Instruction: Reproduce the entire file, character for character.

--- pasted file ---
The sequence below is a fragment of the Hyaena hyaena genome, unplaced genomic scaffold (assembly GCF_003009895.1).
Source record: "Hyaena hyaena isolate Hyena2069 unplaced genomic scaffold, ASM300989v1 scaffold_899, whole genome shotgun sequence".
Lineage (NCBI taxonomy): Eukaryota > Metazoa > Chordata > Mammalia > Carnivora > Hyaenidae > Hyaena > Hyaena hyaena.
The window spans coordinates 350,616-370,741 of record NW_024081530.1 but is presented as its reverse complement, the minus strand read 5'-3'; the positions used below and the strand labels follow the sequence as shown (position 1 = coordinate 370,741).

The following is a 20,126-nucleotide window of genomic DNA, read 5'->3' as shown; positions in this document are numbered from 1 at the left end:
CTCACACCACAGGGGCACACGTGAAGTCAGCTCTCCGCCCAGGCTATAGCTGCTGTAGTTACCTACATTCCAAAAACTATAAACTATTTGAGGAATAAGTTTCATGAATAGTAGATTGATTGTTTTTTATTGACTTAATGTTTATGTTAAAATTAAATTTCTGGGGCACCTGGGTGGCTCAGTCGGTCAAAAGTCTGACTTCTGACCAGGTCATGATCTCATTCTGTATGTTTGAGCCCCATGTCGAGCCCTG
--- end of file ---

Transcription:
The sequence below is a fragment of the Hyaena hyaena genome, unplaced genomic scaffold (assembly GCF_003009895.1).
Source record: "Hyaena hyaena isolate Hyena2069 unplaced genomic scaffold, ASM300989v1 scaffold_899, whole genome shotgun sequence".
Lineage (NCBI taxonomy): Eukaryota > Metazoa > Chordata > Mammalia > Carnivora > Hyaenidae > Hyaena > Hyaena hyaena.
The window spans coordinates 350,616-370,741 of record NW_024081530.1 but is presented as its reverse complement, the minus strand read 5'-3'; the positions used below and the strand labels follow the sequence as shown (position 1 = coordinate 370,741).

The following is a 20,126-nucleotide window of genomic DNA, read 5'->3' as shown; positions in this document are numbered from 1 at the left end:
CTCACACCACAGGGGCACACGTGAAGTCAGCTCTCCGCCCAGGCTATAGCTGCTGTAGTTACCTACATTCCAAAAACTATAAACTATTTGAGGAATAAGTTTCATGAATAGTAGATTGATTGTTTTTTATTGACTTAATGTTTATGTTAAAATTAAATTTCTGGGGCACCTGGGTGGCTCAGTCGGTCAAAAGTCTGACTTCTGACCAGGTCATGATCTCATTCTGTATGTTTGAGCCCCATGTCGAGCCCTG